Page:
Learning Environments & Curriculum

Interest Centers: Sensory

Teaching Strategies refers to centers as “Interest Centers” because they should be interesting!  This is the first of a series on interest centers with ideas and important concepts to remember when you are planning them.

The first is Sensory.

What is a sensory table?  A sensory table is not just a water or sand table.  It is a place that is messy and interesting and full of a variety of tactile sensations.  Sensory play offers a child an opportunity to explore through touch, sight and even smell.  Adding colors and extracts to a simple water table changes it visually and the scent of the extracts stimulate the olfactory sensations.

While children are playing, the teachers can encourage language by asking “how does that feel?”, “What do you smell?” – and a variety of materials elicit different responses.

Sensory play stimulates the brain’s receptors and builds connections that will help children with more complex tasks.  As early learning professionals, it is important that we understand how each activity works within the constructs of a child’s development as a whole.  Each simple task has many facets that affect growth and development.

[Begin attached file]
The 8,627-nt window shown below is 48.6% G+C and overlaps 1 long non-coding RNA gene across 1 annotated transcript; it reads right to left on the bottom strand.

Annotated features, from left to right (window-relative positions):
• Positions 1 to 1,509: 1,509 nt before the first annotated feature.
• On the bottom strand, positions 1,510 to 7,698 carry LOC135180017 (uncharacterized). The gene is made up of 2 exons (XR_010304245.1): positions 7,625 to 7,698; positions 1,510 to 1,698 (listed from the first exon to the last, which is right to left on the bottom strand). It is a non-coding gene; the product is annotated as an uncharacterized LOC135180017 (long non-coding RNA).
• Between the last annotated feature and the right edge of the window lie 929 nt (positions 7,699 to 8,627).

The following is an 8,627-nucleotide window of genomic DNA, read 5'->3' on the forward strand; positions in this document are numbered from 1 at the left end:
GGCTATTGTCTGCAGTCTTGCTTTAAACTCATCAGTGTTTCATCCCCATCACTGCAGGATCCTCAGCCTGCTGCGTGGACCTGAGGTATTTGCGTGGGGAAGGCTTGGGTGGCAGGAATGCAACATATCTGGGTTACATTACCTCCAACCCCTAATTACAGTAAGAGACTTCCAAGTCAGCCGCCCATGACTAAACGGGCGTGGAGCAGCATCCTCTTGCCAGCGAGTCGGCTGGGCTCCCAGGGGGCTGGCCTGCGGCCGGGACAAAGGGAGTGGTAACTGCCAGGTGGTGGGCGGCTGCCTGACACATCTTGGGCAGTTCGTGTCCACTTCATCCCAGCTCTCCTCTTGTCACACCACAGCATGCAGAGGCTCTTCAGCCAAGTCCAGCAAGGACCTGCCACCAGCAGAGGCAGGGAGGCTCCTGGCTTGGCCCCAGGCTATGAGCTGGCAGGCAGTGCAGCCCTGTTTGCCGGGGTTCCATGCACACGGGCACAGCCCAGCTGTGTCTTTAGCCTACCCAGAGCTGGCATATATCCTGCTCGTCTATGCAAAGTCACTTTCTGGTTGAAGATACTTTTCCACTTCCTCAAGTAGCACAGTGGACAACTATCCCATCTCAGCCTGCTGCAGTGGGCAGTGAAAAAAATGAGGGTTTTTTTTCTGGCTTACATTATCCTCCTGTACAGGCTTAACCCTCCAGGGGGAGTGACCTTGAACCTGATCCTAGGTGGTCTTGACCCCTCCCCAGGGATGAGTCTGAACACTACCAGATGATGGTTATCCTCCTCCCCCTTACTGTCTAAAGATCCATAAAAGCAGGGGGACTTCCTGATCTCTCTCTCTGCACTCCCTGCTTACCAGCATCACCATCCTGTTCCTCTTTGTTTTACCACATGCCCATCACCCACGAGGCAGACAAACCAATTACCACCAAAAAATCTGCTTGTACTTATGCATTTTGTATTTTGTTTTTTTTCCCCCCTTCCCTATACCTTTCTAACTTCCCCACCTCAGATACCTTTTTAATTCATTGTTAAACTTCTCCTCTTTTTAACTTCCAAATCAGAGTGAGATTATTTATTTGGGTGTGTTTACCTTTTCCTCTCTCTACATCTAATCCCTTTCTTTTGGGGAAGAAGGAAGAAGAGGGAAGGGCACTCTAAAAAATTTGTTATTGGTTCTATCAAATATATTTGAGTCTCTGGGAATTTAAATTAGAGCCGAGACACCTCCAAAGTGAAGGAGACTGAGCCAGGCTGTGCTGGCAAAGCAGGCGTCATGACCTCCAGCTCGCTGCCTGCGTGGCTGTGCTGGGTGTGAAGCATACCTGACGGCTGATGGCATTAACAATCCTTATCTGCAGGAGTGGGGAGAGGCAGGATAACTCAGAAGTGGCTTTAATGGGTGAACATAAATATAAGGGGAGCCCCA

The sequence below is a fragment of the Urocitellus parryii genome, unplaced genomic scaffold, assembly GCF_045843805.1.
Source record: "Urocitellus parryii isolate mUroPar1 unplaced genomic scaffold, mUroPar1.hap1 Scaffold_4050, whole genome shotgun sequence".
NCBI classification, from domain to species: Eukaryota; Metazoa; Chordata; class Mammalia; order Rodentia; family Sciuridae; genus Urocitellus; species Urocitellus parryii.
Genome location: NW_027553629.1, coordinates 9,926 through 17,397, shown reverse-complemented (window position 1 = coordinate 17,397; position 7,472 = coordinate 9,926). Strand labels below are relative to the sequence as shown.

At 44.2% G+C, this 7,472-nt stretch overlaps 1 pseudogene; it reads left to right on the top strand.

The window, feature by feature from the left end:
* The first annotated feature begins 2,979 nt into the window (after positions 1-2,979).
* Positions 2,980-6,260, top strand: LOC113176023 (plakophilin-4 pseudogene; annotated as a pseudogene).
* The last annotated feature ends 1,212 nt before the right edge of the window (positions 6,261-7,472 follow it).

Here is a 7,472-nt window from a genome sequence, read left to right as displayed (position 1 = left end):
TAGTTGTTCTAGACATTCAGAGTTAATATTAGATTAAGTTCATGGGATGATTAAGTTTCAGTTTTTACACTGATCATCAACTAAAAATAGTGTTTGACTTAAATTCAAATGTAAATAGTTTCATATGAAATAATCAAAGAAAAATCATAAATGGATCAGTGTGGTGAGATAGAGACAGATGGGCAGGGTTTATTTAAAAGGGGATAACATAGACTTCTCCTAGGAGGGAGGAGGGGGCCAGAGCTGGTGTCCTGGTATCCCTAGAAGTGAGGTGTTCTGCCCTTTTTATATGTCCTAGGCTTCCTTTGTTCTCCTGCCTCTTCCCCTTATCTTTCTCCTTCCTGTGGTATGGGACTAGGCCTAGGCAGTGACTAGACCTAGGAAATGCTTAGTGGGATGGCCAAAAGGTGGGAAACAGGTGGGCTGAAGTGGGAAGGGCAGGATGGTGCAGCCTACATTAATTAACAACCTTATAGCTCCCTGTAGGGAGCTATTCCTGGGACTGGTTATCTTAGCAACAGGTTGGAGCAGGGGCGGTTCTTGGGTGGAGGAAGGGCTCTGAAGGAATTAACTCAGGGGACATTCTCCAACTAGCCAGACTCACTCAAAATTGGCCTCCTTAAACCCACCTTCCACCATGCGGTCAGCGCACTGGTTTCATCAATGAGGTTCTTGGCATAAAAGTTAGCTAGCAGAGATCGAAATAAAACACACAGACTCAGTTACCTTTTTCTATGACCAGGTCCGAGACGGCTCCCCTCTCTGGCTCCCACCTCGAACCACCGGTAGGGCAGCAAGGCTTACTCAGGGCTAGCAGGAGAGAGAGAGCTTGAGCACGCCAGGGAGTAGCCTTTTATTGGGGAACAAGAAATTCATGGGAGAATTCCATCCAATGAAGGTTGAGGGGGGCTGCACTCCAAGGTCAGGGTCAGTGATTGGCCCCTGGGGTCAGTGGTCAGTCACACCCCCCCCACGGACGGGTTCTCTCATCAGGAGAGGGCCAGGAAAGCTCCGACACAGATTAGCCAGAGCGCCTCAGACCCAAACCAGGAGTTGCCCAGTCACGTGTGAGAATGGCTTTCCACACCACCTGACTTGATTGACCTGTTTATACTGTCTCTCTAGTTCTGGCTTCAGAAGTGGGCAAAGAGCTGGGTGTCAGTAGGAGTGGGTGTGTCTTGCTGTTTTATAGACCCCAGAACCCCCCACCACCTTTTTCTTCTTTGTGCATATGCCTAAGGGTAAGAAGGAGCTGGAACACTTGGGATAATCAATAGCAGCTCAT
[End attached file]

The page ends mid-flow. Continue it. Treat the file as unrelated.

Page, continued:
Exploring the world around them is critical to a child’s brain development.  Touching things sends signals to the brain that helps children learn to identify objects.  This is why it is important to offer a variety of experiences.  Always playing in the sand doesn’t help a child understand the cold, slick feel of mud.

Sensory play helps to build the fine motor skills – the ability to pinch and manipulate fingers.

And it’s calming.  Have you ever sat in the sand and quietly drawn pictures with your fingers?  It’s wonderfully relaxing and centering.

In a nutshell, sensory play helps a child develop in every way – creatively, cognitively (including language skills), socially and emotionally, and physically.

So what to put in that table…..

Sand – put glitter in it with funnels and measuring cups or other props

Water – add color and scent – and fishing props

Potting soil with building or gardening props

Mud – wet, ooey, gooey mud.  Yes, mud.  Just put plastic down on the floor!

Cooked noodles – like these that were cooked in colored water

Snow!  Did it snow outside?  Bring some in – and if it’s freezing temperatures, put your water table outside over night and bring in an ice skating rink for little animals or dolls.

Ice cubes

Coffee Grounds – used and dry.  Used are sterile because they have been in hot water

Be creative – if it looks fun and interesting to you – if it’s safe for the kids (remember that choke hazard), then do it!  And change the material often.

 

 

© Copyright 2017  Helen Fern – Early Learning Tools NW

4 thoughts on “Interest Centers: Sensory

  1. All great ideas. I absolutely love the ice skating rink suggestion, my kids would love it. Sadly, it doesn’t snow where we live so I may just have to be creative and put a tray of water in the freezer…
    Thank you for joining The Really Crafty Link Party this week!

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